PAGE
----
Accountability is the ultimate learning tool, argues Ahmed Sidky, if structured properly. indeed.Accountability means questioning for learning; it gives the product-owner the role to ask questions in the review meeting, it gives tribe leadership the right to ask critical questions in the team-of-teams meetings, it invites all participants in team meetings at all levels to ask critical questions to each other. Asking critical questions in a psychologically safe work environment is key in excellent teams. Next to safety Daniel Coyle (2018) distinguishes openness & vulnerability as a key pillar for team excellence. Vulnerability appears to be key for tough and seasoned navy-seals, with openness in the after-action-review in which all is said what has to be said, for learning and to perform better next time. You do not need a leader for excellence; after action reviews for navy-seals are not led by commanders but by enlisted men (Coyle, 2018). You need an appropriate culture, working methods, rituals & triggers to build up excellence. A smart team asks external smart people for help, they are open and show vulnerability and they apply the hierarchy of 'competences'. The A&L-advisor (organization coach) has a major role to strengthen a team’s culture (safety and vulnerability) and learning climate for excellency.

Management in the founder’s mentality holds franchise-players to account, not to leave management’s mark but to listen, learn, ask many questions and try to understand the variety of customer’s environment, the dilemma’s and the reality of frontline teams. They try to assess patterns as input for broader organization issues, together with franchise-players (team leader frontline team). The franchise-player recognizes that he/she should invest time and energy in management; to give them the opportunity to fulfill their management role. In this way, the word accountability gets a different meaning.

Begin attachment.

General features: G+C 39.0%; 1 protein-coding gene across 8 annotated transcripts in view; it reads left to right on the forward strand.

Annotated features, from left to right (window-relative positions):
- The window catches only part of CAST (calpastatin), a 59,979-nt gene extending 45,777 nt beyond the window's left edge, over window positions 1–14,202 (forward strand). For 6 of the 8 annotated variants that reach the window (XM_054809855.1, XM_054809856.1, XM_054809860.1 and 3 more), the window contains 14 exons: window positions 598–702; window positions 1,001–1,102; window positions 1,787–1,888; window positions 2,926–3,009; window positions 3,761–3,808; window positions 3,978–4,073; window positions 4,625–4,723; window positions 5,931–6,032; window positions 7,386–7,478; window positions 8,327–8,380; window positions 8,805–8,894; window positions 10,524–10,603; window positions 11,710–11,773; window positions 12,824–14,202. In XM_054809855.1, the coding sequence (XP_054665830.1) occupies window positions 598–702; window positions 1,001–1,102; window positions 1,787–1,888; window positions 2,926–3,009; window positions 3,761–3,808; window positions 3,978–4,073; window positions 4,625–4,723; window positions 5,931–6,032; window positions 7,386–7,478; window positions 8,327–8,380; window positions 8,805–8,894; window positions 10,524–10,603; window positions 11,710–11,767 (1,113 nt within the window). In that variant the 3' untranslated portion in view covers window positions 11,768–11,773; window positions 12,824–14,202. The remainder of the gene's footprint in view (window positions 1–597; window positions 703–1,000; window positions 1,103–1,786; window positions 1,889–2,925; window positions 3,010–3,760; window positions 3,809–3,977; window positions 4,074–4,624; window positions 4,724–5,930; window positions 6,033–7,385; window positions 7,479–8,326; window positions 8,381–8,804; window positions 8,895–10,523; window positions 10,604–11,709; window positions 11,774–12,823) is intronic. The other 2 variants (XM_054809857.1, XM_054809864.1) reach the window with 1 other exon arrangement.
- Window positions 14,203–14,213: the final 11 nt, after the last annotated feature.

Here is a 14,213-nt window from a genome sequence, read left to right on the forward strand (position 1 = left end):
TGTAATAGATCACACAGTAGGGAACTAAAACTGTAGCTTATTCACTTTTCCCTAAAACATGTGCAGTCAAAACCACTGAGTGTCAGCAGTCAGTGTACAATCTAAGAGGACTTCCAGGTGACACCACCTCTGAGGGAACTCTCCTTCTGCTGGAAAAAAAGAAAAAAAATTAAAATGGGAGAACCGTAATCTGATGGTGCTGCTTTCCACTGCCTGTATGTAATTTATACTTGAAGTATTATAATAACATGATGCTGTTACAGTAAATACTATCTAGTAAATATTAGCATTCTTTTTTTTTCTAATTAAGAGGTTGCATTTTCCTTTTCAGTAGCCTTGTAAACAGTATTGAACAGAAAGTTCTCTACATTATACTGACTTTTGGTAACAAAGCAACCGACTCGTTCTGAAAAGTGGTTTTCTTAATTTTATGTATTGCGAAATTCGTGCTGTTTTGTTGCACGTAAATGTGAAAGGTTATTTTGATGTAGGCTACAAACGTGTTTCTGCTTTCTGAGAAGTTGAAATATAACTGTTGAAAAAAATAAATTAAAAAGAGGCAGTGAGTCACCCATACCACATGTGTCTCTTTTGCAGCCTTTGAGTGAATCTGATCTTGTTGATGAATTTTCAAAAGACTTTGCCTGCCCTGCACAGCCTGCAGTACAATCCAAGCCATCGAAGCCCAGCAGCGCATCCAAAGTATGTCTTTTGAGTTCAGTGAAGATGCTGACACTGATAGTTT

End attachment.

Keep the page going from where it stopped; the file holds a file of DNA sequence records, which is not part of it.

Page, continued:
At the Business Agility Congress 2018 in New York, I asked Ahmed Sidky (Riotgames) about accountability and I interpreted his answer also as follows: someone should be authorized to act when a team does not perform or when a team does not come to an agreement or decision. How to act as leadership when a team is not functioning properly and the results are not in line with expectations? And when this is the case, poor results do not mean automatically that a team performs badly; maybe the team is confronted with a complicated persistent problem. or the team decided in sonsultation with the product-owner to spend a considerable amount of time on a promising experiment and postpose delivery of the minimum viable product. So first ask questions and explore the subject matter.
 At Haier the team has to deal with poor results; it is their concern to deal with less sales or less profit and subsequently less income for each team member. In this way you immediately solve the issue of accountability.